Part 1: Introduction | Part 2: Likeness
What else does is God for us, because he is our Father?
I suppose the most obvious thing a father does for his family is to provide what they need. Often the first thing a wife will say to commend her husband is that “he is a good provider.” That’s expected in cultures all around the world. The father will see to it that his family has a place to live, and food to eat, and clothes to wear. And that makes sense: since the mother is typically tasked with the care of the children, and since, at least in cultures where most paid work requires physical labor, the father is the physically stronger of the couple, it falls to the father to “bring home the bacon.”
Our heavenly Father isn’t bound by either of those constraints, but he still provides for us his children, and abundantly. Jesus has already noted that he gives rain to the just and to the unjust (Mt 5.45), but that’s just the beginning. I’ve written before on the fact that everything we really need—both physical and spiritual—is free, thanks to God’s provision. But Jesus takes it beyond common grace.
He delights to give to his children, to meet their needs, and even to give them extra. Jesus tells us to just ask the Father, and he will give us what we need: “pray to your Father who is in secret, and your Father who sees what is done in secret will reward you” (Mt 6.6). Just earlier, he has said that if we make charitable contributions in secret, the Father will reward us (Mt 6.4). There are other references to the Father’s “reward” in this chapter (Mt 6.1, 18). And he knows what his children need even before they ask (Mt 6.8).
Then Jesus gives his disciples a pattern for daily prayer—what we’ve come to call “The Lord’s Prayer.” We call on our Father (Mt 6.9), and we ask him for “our daily bread” (Mt 6.11)—because even though our earthly father goes to work to bring home the bacon, his ability to do so—and our ability, once we’re working—comes from God, both in his giving of health and strength and in his providential direction.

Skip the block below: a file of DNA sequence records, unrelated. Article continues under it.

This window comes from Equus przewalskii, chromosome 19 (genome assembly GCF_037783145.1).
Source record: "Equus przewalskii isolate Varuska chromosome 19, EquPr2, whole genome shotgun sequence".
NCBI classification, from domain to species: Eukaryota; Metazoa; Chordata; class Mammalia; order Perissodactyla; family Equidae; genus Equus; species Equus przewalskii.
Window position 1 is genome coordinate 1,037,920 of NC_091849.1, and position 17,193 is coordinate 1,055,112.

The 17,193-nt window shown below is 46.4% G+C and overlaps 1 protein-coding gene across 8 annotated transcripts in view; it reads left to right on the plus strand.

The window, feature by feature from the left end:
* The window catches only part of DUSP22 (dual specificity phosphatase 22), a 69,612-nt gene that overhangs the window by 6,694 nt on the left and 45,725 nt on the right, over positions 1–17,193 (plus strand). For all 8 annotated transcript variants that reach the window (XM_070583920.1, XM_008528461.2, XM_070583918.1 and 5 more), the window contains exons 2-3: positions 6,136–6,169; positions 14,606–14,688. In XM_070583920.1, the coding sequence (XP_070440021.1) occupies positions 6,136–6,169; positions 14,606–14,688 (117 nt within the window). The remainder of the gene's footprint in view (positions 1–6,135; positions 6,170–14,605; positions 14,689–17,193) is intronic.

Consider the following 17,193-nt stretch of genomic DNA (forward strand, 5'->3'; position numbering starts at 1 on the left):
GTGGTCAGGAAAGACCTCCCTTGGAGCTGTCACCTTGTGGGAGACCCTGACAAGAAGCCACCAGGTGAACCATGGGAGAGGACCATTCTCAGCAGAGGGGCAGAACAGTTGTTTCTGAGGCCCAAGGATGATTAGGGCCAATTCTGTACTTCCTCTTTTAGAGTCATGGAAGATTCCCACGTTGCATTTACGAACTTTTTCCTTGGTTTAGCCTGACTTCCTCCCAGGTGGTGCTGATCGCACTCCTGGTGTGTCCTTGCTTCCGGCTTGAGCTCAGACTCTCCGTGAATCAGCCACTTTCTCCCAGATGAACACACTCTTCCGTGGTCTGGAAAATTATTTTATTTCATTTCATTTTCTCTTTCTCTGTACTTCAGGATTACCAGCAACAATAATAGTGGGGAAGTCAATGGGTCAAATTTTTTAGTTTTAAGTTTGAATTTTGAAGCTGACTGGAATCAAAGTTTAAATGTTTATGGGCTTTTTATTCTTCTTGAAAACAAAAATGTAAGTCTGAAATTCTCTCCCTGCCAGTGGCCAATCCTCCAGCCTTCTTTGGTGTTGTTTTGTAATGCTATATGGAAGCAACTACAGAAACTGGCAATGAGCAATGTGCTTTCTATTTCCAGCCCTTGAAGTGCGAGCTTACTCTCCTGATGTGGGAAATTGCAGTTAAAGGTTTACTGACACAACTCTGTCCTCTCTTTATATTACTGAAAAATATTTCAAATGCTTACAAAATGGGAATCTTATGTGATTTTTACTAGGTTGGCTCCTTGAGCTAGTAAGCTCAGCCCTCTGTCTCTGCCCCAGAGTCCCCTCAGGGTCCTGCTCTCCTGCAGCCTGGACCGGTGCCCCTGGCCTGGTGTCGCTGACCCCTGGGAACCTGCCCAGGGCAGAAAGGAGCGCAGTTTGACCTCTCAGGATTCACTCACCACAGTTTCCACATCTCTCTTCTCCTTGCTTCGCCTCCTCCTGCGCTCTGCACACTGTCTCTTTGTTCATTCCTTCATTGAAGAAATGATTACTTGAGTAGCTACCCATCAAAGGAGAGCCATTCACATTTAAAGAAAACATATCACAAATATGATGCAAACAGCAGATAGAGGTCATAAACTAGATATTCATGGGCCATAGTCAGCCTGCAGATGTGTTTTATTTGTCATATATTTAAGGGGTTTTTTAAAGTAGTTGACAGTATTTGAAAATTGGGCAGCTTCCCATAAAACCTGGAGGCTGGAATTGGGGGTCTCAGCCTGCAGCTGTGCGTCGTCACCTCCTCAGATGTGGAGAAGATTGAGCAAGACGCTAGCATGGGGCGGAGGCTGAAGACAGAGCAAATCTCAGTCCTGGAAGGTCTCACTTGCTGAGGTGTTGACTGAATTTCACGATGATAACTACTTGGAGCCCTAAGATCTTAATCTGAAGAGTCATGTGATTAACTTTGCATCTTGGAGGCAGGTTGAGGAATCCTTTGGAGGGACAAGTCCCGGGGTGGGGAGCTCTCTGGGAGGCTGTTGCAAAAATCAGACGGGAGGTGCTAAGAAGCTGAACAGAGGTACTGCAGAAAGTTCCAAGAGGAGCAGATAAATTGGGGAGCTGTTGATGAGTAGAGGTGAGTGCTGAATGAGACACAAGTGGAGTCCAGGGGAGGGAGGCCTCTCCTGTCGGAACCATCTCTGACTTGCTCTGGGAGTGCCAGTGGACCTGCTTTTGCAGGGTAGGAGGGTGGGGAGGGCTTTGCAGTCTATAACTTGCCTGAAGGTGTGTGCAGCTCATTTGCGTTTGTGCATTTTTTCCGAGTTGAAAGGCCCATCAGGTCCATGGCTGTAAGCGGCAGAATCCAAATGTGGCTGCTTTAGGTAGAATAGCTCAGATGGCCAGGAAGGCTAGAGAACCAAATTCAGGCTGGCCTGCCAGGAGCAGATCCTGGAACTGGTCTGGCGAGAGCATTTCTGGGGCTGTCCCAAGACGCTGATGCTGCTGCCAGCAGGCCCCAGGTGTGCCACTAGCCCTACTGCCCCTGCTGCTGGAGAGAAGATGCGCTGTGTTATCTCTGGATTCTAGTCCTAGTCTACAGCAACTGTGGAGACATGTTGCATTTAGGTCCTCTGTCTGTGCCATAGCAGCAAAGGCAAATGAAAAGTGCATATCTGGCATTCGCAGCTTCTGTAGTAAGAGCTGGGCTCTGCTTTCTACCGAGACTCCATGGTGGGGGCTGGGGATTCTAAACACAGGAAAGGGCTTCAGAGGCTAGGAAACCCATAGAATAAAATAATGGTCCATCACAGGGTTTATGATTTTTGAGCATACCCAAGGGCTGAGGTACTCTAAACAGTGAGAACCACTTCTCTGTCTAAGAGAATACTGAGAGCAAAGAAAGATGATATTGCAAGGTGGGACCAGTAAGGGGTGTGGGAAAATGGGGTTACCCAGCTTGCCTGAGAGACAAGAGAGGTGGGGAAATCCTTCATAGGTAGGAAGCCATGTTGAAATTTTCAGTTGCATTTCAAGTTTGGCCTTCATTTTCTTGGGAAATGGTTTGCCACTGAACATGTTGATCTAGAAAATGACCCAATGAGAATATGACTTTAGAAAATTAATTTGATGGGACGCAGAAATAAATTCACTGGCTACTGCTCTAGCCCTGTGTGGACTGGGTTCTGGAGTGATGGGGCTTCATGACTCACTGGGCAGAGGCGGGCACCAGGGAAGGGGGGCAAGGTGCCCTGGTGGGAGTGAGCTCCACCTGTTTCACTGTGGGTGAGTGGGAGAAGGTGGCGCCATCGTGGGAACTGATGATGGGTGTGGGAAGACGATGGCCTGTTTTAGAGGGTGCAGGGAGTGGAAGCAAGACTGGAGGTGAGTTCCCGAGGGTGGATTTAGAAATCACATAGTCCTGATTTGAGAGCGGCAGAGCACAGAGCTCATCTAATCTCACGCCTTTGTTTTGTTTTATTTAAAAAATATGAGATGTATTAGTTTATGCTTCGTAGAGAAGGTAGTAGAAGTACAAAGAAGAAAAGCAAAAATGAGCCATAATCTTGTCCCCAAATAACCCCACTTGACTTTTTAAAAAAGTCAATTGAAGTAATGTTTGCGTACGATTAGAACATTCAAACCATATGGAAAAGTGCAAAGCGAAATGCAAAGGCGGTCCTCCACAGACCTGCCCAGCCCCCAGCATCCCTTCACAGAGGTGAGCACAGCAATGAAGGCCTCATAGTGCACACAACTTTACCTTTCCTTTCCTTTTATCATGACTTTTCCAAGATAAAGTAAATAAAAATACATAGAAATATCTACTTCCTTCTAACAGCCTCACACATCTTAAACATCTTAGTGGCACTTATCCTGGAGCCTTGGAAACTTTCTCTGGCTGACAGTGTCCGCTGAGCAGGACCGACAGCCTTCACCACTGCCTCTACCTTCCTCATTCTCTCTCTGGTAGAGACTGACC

Now Jesus uses an earthy illustration to set his point. Look at the lilies, he says; they don’t do anything to provide for themselves, yet the Father arrays them in clothing of unsurpassed beauty. Look at the birds; they do no agriculture whatsoever, but the Father sees that they always have food when they need it—seeds, berries, a worm or two. Even when nature is broken by sin, “red in tooth and claw,” as Tennyson put it, the creatures of the earth manage to survive and even thrive on the Father’s generous provision.
Jesus is using here a rhetorical device called an a fortiori argument, working from the weak to the strong. If the Father provides for birds and flowers, how much more will he provide for his actual children?
He makes the point again in the next chapter—
If you then, being evil, know how to give good gifts to your children, how much more will your Father who is in heaven give what is good to those who ask Him! (Mt 7.11).
And it goes even further. If he will provide our temporal, physical needs, how much more the eternal, spiritual ones? He justifies us, declaring us to be perfect, as he is perfect (2Co 5.21); he sanctifies us, setting us aside as his special treasure (1P 2.9), and progressively conforming us to the character of his Son (2Co 3.18); and one day, no matter how far we are from the finish line of perfection, he will take us the rest of the way (1J 3.2), by his grace, because that’s what we need.
That’s what fathers do.
Part 4: Oversight | Part 5: Accountability
Photo by Derek Thomson on Unsplash
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